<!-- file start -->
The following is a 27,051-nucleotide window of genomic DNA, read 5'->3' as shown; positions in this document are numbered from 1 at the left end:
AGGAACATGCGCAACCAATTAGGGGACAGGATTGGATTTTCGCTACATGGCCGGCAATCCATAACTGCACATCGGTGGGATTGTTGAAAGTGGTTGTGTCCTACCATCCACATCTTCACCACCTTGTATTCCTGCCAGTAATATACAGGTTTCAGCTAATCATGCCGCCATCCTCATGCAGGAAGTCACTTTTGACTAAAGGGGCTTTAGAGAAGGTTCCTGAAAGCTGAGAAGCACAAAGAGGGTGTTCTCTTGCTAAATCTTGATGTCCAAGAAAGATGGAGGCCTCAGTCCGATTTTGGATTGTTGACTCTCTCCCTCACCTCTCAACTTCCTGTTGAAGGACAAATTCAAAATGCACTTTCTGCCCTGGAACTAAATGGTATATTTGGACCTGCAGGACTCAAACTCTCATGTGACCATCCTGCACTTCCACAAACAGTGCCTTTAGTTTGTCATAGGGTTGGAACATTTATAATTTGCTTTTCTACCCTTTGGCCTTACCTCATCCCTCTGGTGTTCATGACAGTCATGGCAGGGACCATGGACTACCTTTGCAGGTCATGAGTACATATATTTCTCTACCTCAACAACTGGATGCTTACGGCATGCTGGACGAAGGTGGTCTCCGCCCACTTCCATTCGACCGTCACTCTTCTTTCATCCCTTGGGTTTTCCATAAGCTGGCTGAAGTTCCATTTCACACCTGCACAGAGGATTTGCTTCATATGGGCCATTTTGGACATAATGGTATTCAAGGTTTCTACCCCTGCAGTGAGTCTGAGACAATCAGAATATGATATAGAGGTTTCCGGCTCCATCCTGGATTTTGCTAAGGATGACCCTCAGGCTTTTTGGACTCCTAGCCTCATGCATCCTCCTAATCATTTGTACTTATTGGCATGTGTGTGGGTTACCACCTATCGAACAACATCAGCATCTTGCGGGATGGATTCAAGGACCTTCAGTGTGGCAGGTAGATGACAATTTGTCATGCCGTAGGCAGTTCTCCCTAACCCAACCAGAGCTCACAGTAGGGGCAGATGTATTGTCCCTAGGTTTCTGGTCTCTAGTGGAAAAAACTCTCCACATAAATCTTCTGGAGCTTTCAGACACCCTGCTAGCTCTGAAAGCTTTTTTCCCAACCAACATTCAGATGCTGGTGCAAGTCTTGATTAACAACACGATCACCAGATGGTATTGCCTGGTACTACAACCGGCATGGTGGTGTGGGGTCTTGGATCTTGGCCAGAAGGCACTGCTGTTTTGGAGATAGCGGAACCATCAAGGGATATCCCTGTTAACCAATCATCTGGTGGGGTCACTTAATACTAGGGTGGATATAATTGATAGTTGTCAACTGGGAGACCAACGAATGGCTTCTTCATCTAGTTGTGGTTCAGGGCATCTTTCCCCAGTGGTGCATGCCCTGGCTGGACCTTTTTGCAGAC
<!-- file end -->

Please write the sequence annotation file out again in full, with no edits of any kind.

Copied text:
The following is a 27,051-nucleotide window of genomic DNA, read 5'->3' as shown; positions in this document are numbered from 1 at the left end:
AGGAACATGCGCAACCAATTAGGGGACAGGATTGGATTTTCGCTACATGGCCGGCAATCCATAACTGCACATCGGTGGGATTGTTGAAAGTGGTTGTGTCCTACCATCCACATCTTCACCACCTTGTATTCCTGCCAGTAATATACAGGTTTCAGCTAATCATGCCGCCATCCTCATGCAGGAAGTCACTTTTGACTAAAGGGGCTTTAGAGAAGGTTCCTGAAAGCTGAGAAGCACAAAGAGGGTGTTCTCTTGCTAAATCTTGATGTCCAAGAAAGATGGAGGCCTCAGTCCGATTTTGGATTGTTGACTCTCTCCCTCACCTCTCAACTTCCTGTTGAAGGACAAATTCAAAATGCACTTTCTGCCCTGGAACTAAATGGTATATTTGGACCTGCAGGACTCAAACTCTCATGTGACCATCCTGCACTTCCACAAACAGTGCCTTTAGTTTGTCATAGGGTTGGAACATTTATAATTTGCTTTTCTACCCTTTGGCCTTACCTCATCCCTCTGGTGTTCATGACAGTCATGGCAGGGACCATGGACTACCTTTGCAGGTCATGAGTACATATATTTCTCTACCTCAACAACTGGATGCTTACGGCATGCTGGACGAAGGTGGTCTCCGCCCACTTCCATTCGACCGTCACTCTTCTTTCATCCCTTGGGTTTTCCATAAGCTGGCTGAAGTTCCATTTCACACCTGCACAGAGGATTTGCTTCATATGGGCCATTTTGGACATAATGGTATTCAAGGTTTCTACCCCTGCAGTGAGTCTGAGACAATCAGAATATGATATAGAGGTTTCCGGCTCCATCCTGGATTTTGCTAAGGATGACCCTCAGGCTTTTTGGACTCCTAGCCTCATGCATCCTCCTAATCATTTGTACTTATTGGCATGTGTGTGGGTTACCACCTATCGAACAACATCAGCATCTTGCGGGATGGATTCAAGGACCTTCAGTGTGGCAGGTAGATGACAATTTGTCATGCCGTAGGCAGTTCTCCCTAACCCAACCAGAGCTCACAGTAGGGGCAGATGTATTGTCCCTAGGTTTCTGGTCTCTAGTGGAAAAAACTCTCCACATAAATCTTCTGGAGCTTTCAGACACCCTGCTAGCTCTGAAAGCTTTTTTCCCAACCAACATTCAGATGCTGGTGCAAGTCTTGATTAACAACACGATCACCAGATGGTATTGCCTGGTACTACAACCGGCATGGTGGTGTGGGGTCTTGGATCTTGGCCAGAAGGCACTGCTGTTTTGGAGATAGCGGAACCATCAAGGGATATCCCTGTTAACCAATCATCTGGTGGGGTCACTTAATACTAGGGTGGATATAATTGATAGTTGTCAACTGGGAGACCAACGAATGGCTTCTTCATCTAGTTGTGGTTCAGGGCATCTTTCCCCAGTGGTGCATGCCCTGGCTGGACCTTTTTGCAGAC